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Ocean robots topic of July 20 lecture in Lewes

Arthur C. Trembanis with a scale model of his Autonomous Underwater Vehicle

11:20 a.m., July 11, 2006--"The Oceans Go Robotic: Using Robots in Marine Science for Things Dirty, Dull or Dangerous" will be the topic of a lecture at 7 p.m., Thursday, July 20, at UD's College of Marine and Earth Studies in Lewes.

The lecture is part of UD's Ocean Currents Lecture Series, which is held on the third Thursday of the month, from April through September, at the Hugh R. Sharp Campus.

Arthur C. Trembanis, assistant professor of geology and director of UD's Coastal Sediments Hydrodynamics and Engineering Laboratory, will present the lecture. Trembanis and other UD researchers are exploring the Atlantic Ocean and the region's waterways through the use of a new Autonomous Underwater Vehicle (AUV), a highly advanced submersible robot equipped with a variable payload of sophisticated scientific equipment. The 83-inch long, 200-pound robot resembles a torpedo.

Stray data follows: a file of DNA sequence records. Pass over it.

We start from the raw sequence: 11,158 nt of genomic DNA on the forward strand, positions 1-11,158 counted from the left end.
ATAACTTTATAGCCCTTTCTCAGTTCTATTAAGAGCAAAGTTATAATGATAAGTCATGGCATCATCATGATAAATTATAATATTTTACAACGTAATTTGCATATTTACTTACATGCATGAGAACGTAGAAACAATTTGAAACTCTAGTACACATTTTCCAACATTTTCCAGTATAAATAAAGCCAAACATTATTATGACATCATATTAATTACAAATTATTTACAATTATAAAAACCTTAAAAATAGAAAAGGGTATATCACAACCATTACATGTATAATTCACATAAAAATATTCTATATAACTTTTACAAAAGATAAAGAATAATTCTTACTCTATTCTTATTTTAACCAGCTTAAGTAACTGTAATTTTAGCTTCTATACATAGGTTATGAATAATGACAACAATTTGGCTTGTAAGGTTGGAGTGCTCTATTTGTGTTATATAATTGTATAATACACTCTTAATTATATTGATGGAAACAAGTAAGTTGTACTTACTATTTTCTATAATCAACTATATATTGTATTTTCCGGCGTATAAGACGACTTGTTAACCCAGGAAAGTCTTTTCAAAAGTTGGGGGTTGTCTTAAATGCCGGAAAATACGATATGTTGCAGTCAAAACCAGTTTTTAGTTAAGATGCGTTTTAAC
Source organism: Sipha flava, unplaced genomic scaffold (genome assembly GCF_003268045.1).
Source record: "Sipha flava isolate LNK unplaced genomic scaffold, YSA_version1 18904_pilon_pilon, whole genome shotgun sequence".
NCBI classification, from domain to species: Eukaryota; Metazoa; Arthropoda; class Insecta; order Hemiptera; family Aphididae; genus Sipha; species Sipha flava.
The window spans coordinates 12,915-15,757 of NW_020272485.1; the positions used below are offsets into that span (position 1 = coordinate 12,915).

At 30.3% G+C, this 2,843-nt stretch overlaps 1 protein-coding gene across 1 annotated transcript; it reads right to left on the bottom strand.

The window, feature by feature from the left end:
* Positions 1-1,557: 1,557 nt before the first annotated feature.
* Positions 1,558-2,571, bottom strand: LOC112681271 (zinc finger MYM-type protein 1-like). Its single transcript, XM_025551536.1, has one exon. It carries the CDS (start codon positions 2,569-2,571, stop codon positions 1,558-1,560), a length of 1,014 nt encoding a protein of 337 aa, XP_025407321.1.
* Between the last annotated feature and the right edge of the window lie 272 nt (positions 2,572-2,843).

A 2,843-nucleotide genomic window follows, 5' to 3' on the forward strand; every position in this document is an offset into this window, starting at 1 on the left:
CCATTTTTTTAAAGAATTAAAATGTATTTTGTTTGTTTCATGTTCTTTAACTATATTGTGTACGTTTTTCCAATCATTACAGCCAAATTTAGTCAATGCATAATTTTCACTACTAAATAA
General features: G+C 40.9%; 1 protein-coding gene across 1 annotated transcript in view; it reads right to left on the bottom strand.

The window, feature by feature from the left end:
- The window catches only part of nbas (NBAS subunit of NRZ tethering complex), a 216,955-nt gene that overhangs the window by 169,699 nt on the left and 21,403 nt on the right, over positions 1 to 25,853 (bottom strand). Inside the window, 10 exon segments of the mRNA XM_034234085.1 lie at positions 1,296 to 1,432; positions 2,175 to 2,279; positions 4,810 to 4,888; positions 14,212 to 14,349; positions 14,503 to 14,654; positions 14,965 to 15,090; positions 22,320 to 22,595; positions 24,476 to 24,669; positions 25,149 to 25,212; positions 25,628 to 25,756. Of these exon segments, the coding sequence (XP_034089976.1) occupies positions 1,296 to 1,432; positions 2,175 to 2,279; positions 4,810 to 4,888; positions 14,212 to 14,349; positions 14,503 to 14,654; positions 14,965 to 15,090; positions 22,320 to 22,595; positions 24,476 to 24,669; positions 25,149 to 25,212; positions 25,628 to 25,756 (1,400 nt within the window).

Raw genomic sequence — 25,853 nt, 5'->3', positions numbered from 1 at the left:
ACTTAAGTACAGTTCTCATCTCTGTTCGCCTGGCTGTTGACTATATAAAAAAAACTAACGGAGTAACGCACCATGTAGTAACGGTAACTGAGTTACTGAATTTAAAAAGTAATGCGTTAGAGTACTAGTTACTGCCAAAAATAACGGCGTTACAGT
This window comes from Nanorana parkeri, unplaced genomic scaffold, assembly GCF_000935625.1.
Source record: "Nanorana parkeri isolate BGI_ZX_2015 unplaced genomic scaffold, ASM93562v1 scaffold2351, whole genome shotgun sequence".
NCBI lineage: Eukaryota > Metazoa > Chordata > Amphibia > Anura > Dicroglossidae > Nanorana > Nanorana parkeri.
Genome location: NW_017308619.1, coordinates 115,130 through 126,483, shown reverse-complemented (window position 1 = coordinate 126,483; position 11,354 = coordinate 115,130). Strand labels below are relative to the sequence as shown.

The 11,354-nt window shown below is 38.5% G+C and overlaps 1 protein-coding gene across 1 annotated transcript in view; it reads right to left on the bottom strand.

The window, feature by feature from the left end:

AUVs are unmanned, untethered mini-submarines that are capable of being trained to conduct missions in rivers, lakes, estuaries and the open ocean. In recent years, Trembanis said, they have moved quickly from an emerging to an applied technology.

The lecture will be held in 104 Cannon Laboratory at the Hugh R. Sharp Campus, 700 Pilottown Road, Lewes. The hour-long talk will be followed by light refreshments.

While the lecture is free and open to the public, seating is limited and reservations are required. To reserve your seat, please contact the college at (302) 645-4279.

Photo by Kathy F. Atkinson

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